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Getting ‘Real’ About Mumbai Real Estate

  • 17,000 ready-to-occupy homes for sale in Mumbai; 1.50 lakh to be delivered in next 3 years
  • Overall unsold inventory would fill 2,300 football fields or 7,700 cricket stadiums
  • 46% of supply in Q2 2018 was affordable housing
  • Cash creeping back into realty, but pace curtailed by the new regulatory environment

Real estate is close to the heart of most Indians who at some point want to buy or sell a property. The reasons could be emotional and investment-driven, and often both. And, of course, nothing defines Indian real estate quite like Mumbai does.

Call it by any name you want to – India’s financial capital, Maximum City, or the city of dreams and opportunity. One thing is sure – it is India’s most expensive housing market. Property prices here had increased by as much as 7-10 times over the past 20 years.

Today, the average number of monthly incomes required to own a home in the city is the highest among its other counterparts. Depending on where in Mumbai you want to buy a home, you are putting anything between 67-90 times your entire monthly income on the line.

Growth Constraints

While Indian real estate is rarely out of the news, probably no city’s real estate market gets as much media attention  as Mumbai’s. That’s not surprising, considering that merely 5 per cent of the people living in the city today can actually afford to buy a home here, either outright or with a home loan.

Mumbai sees roughly 50 new people coming to live and work in the city every hour. Approximately 2-3 lakh Indians arrive in the city every single year, looking for jobs or to make their entrepreneurial dreams come true.

However, the city itself is not growing in tandem. It is hemmed in by water on three sides and cannot accommodate the circular kind of development – the kind that spreads outward from a central focal point – that we have seen in most other Indian cities. In Mumbai, development can literally take place in only two directions – from the south towards the northern suburbs, and upward.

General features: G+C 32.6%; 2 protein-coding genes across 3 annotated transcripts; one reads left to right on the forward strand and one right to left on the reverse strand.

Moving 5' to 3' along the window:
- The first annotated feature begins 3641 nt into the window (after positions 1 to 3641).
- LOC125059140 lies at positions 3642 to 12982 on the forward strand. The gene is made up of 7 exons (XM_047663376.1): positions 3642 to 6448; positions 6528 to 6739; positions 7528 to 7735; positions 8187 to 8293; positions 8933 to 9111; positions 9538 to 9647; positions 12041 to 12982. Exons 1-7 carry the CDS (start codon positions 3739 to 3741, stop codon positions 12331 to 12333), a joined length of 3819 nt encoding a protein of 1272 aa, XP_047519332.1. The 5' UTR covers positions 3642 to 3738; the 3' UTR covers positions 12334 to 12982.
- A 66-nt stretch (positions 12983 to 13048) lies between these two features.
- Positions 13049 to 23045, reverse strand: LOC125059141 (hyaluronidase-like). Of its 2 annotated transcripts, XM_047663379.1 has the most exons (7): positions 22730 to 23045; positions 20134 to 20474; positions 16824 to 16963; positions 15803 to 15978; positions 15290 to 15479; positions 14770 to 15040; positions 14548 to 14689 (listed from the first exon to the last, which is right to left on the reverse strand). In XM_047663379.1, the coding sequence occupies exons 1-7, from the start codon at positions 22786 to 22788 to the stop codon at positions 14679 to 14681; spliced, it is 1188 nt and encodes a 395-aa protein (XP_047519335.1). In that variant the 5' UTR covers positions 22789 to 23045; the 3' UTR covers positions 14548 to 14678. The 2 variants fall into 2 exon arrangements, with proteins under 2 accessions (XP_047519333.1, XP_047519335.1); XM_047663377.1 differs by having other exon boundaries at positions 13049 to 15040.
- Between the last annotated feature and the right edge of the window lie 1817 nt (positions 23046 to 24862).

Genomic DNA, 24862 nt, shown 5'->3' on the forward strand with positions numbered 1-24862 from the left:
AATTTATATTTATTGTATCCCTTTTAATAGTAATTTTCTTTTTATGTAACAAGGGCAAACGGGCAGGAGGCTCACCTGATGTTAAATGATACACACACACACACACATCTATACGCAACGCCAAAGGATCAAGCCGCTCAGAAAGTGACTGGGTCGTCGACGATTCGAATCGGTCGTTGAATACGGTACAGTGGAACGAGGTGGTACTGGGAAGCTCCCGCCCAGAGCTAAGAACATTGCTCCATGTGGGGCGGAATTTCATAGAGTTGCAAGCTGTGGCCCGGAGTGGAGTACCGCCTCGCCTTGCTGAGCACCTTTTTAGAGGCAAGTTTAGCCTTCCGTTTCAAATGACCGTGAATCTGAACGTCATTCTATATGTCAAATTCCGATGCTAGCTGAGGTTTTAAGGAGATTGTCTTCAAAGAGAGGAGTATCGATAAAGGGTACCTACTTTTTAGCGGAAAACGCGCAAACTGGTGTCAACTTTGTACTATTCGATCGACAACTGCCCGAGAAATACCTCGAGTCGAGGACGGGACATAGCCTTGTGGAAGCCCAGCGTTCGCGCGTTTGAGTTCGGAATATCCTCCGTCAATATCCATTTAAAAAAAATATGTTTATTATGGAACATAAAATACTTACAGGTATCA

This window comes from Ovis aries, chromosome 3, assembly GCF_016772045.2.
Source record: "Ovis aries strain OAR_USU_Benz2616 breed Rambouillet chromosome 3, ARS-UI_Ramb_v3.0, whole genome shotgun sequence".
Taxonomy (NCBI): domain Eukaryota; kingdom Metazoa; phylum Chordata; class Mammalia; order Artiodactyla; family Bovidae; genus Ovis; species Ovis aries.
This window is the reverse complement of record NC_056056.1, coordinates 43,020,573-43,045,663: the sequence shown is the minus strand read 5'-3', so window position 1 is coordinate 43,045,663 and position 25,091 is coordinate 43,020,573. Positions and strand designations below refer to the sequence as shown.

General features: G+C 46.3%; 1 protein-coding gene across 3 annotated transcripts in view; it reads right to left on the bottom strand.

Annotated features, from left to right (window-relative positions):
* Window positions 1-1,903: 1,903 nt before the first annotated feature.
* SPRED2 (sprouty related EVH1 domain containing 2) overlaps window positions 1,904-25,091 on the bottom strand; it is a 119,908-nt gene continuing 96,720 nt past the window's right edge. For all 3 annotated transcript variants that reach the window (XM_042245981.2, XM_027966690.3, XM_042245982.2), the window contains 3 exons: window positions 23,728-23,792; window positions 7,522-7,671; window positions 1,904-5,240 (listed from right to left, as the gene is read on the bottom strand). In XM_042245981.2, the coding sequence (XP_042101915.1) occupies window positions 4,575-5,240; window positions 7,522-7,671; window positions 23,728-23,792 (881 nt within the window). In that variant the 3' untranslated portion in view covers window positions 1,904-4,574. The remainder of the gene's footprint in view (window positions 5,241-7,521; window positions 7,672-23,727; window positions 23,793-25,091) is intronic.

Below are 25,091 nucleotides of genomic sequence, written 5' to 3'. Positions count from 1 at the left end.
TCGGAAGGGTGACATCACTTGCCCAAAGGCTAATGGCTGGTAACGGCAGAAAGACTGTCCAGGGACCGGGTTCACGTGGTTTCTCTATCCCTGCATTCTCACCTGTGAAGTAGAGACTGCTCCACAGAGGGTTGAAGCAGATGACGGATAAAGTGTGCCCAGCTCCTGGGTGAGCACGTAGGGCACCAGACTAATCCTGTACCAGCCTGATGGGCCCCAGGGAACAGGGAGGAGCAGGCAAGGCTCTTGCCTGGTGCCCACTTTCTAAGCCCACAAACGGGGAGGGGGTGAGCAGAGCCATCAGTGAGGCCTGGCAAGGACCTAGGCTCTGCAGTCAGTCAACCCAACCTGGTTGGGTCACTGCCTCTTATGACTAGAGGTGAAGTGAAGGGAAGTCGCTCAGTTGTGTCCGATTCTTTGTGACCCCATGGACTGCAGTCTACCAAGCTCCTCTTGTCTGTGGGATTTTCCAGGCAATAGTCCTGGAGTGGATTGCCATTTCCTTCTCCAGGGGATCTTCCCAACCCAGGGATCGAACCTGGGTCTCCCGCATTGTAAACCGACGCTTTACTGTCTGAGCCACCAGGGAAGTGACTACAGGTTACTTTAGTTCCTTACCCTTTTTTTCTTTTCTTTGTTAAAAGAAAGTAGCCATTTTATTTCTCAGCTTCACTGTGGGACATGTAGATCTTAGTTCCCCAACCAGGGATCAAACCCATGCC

The Problems with Going Vertical

While building super-tall skyscrapers is one way around this limitation, how many can one build before the whole system breaks down? A fully-occupied 40-storeyed skyscraper with 1600 apartments roughly consumes 6.5 lakh liters of water and 4,800 kilowatts of electricity per day. Each new apartment must now by law have a car parking space, and the building itself must have a minimum saturation of amenities that make life worth living in it.

Moreover, every skyscraper puts immense pressure on the existing traffic infrastructure – and creates yet another urban heat island that degrades Mumbai’s already depleted environment even further.

The Bane and Boon of Speculators

The major factor responsible for sky-rocketing prices in Mumbai were the speculators – investors who bought homes with the sole objective of selling them in the short-term but earning the fattest-possible profit. Speculators made Mumbai their Mecca because of the impossibly high property prices, and they drove the prices even higher.

Many are tempted to believe that it is the developers who are responsible, but they are responsible only to an extent that they avidly courted speculators, because they could sell many flats off to them in bulk.

By the time everyone realised the long-term implications of speculative activities, the damage was done. Today, Mumbai is right up there with Tokyo, New York and London as a city where everybody wants to live and very few can afford to, except perhaps in the most constrained conditions.

Price Correction

One of the major developments seen in Mumbai real estate in the recent times was the slight price correction – meaning that Mumbai’s notoriously unrelenting and ever-increasing property prices first stopped growing and then began falling. Over the last 3-4 years, prices in the city have dropped anywhere between 3-5 per cent across several areas.

In the last one-and-a-half years alone, property prices corrected by 2-3 per cent. One of the major reasons for this was the new regulatory regime implemented by the central government including DeMo, RERA and GST. This correction in property prices was largely seen in the secondary market where investors were in a hurry to exit.

Meanwhile, the developers became more focused on launching only those projects that were high in demand – affordable housing. As per ANAROCK data, out of the total units launched in MMR, a whopping 46 per cent comprised of affordable units in Q2 2018.

By Anuj Puri, Chairman – ANAROCK Property Consultants

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